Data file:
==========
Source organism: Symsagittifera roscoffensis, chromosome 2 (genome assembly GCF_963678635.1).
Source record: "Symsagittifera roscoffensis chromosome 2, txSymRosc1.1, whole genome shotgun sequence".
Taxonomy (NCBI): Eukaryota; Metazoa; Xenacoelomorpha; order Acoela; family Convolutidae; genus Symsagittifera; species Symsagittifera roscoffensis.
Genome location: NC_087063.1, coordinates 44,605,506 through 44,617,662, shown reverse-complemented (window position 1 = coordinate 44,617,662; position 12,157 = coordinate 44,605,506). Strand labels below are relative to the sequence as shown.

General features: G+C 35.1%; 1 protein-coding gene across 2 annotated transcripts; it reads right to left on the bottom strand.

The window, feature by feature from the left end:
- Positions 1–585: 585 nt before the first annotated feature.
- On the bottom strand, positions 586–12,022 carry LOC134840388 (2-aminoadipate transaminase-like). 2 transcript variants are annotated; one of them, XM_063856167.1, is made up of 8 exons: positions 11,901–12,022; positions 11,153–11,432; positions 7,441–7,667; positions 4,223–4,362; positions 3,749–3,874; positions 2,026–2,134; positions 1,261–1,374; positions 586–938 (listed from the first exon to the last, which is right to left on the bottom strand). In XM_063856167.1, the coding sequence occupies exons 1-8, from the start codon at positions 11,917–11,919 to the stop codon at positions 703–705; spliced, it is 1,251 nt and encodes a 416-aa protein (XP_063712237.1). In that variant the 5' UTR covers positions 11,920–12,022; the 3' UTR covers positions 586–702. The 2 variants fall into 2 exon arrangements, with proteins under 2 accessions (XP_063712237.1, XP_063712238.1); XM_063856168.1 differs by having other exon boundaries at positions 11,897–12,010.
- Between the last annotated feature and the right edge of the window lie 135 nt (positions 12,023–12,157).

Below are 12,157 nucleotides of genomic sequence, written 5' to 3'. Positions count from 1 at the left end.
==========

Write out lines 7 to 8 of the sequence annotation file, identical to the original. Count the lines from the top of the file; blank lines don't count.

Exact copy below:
- Positions 1–585: 585 nt before the first annotated feature.
- On the bottom strand, positions 586–12,022 carry LOC134840388 (2-aminoadipate transaminase-like). 2 transcript variants are annotated; one of them, XM_063856167.1, is made up of 8 exons: positions 11,901–12,022; positions 11,153–11,432; positions 7,441–7,667; positions 4,223–4,362; positions 3,749–3,874; positions 2,026–2,134; positions 1,261–1,374; positions 586–938 (listed from the first exon to the last, which is right to left on the bottom strand). In XM_063856167.1, the coding sequence occupies exons 1-8, from the start codon at positions 11,917–11,919 to the stop codon at positions 703–705; spliced, it is 1,251 nt and encodes a 416-aa protein (XP_063712237.1). In that variant the 5' UTR covers positions 11,920–12,022; the 3' UTR covers positions 586–702. The 2 variants fall into 2 exon arrangements, with proteins under 2 accessions (XP_063712237.1, XP_063712238.1); XM_063856168.1 differs by having other exon boundaries at positions 11,897–12,010.